Saturday, February 24, 2007

I Touched A Ford ...

What did the Texas State Fair in Dallas, President Dwight D. Eisenhower and the tip of my right index finger have to do with this story?

In 1953, Ms. Edna Brooks, who for several years directed the South Park High School orchestra in Beaumont, scheduled the orchestra to play at the Cotton Bowl during the State Fair. Ms. Brooks was a very successful music teacher. She was an outstanding violinist in her own right and played for years with the Beaumont Symphony Orchestra. She completed her distinguished musical career with years of service on the music faculty at Lamar University.

Anyway, on this particular trip to the State Fair in 1953, we were slated to play two concerts. When were not in concert, we had “free time” to run around the midway and ride the rides. Great fun.

One day while we were there, word circulated that President Dwight D. Eisenhower would be making a whistle stop at the fairgrounds. This meant that the presidential train would stop and the president would make a brief speech from the train’s rear observation platform.

When time came for the president to make his appearance I was not there. Two reasons kept me from going to see the president. I was in a long line to ride one of the more exciting attractions on the midway. I did not want to lose my place in line. Also, I was just too tired to walk across the fairgrounds to where the railroad spur and the train were located. I missed seeing President Eisenhower even though he was within a relatively short distance from me. As the years passed I regretted my not making that effort to see the president.

Now fast forward to 1977. By this time I was married and had two children. We lived in Big Spring, Texas. One day, news reported that President Gerald Ford was going to give a press conference at the Big Spring airport. This meant that he would not be going into town. Rather his plane would land and he would give his speech right there on the airport tarmac.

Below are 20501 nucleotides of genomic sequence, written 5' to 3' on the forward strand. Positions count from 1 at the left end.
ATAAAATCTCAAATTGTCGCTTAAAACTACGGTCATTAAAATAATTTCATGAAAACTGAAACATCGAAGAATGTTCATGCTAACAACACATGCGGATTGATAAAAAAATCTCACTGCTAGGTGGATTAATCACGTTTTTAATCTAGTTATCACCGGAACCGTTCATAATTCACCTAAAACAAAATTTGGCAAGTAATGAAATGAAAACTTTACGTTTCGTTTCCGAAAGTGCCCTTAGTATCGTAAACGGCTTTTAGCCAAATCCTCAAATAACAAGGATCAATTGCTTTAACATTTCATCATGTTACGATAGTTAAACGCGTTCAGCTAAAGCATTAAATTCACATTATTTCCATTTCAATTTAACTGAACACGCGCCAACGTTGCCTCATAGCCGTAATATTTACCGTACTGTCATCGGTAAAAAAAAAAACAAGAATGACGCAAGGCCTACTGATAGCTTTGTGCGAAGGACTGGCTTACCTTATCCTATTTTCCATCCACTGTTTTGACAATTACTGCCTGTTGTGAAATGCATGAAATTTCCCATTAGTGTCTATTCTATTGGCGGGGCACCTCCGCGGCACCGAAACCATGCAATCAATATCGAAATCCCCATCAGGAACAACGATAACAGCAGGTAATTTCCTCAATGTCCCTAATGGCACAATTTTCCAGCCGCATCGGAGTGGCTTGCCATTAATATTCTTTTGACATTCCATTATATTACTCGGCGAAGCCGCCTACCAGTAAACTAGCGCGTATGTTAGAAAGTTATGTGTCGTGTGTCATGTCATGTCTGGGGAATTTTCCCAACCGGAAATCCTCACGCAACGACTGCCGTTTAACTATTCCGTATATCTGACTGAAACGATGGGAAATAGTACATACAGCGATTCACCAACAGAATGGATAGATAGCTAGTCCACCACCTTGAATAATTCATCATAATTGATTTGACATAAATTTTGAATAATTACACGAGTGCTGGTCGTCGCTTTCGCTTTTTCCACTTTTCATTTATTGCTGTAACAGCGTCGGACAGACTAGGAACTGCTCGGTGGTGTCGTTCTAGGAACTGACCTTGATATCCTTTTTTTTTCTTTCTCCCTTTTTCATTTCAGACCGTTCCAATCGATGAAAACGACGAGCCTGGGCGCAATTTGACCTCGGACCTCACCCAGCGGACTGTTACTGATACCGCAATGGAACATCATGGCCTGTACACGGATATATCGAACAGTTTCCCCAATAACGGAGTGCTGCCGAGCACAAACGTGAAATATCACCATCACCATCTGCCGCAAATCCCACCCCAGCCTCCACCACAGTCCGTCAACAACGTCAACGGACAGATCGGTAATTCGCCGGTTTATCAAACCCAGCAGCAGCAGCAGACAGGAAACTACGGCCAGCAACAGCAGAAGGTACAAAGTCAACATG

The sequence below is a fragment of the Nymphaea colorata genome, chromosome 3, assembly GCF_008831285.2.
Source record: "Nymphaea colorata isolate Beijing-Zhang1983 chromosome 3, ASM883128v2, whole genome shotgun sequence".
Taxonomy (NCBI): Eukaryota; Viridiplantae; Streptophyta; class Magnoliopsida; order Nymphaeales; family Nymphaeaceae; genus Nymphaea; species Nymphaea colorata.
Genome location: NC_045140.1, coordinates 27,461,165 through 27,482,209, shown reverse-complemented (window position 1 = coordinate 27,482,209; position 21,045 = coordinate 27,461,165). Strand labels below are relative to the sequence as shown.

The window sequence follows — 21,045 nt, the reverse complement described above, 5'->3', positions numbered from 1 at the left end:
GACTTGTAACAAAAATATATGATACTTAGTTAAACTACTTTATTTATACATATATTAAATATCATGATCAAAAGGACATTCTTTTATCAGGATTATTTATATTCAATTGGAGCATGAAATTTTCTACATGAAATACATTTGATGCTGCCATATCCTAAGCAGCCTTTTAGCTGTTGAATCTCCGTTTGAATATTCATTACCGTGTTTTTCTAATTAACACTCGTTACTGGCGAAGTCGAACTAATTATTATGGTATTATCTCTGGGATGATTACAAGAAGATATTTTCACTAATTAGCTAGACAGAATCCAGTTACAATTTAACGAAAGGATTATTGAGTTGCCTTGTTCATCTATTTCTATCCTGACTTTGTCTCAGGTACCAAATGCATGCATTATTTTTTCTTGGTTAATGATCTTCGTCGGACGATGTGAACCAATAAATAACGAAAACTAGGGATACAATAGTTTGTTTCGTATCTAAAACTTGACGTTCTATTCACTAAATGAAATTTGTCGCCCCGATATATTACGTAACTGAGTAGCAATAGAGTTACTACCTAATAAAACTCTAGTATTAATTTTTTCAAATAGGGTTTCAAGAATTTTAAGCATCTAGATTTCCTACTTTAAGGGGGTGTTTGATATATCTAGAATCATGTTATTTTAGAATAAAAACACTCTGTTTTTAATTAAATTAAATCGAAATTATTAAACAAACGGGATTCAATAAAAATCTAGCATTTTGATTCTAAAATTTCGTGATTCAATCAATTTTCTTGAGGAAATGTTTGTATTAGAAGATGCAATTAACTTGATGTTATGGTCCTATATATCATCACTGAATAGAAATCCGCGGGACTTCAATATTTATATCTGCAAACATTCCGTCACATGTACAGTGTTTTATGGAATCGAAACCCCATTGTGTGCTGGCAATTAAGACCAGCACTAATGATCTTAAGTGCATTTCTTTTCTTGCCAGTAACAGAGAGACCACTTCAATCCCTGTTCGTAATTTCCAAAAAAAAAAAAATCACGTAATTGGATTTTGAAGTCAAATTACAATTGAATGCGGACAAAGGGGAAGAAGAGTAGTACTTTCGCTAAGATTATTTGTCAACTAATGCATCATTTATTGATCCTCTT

I recalled my frustration over not going to see Eisenhower back in 1953. So this time I was determined to go out to the airport and see Gerald Ford. I did not want to pass up another opportunity to see a president of the United States in person.

Imagine my chagrin upon arriving at the airport to see hundreds of people already there waiting to see the president. I became all the more determined to see the president and to shake his hand. We were told that he would make his way along the fence line to shake hands with the crowd. So I began to twist, squirm and squeeze my way through the crowd and toward the fence. But when the president arrived, I still was about four rows deep in the crowd from the fence.

Sure enough, there came the president making his way along the fence line shaking every hand he could reach. There was no way I could possibly get any closer to the fence so I crammed my right arm through the three rows of people ahead of me until my hand was up to the fence. As President Ford passed by, he shook the tip of my index finger. He never saw me but I can say that we touched.

And now you know how determination born in Dallas by not going to see President Eisenhower at the State Fair in 1953, spurred me into action in 1977 when I went to the Big Spring airport and experienced the shaking of my index finger by President Gerald Ford.

I was satisfied.

Winston Hamby


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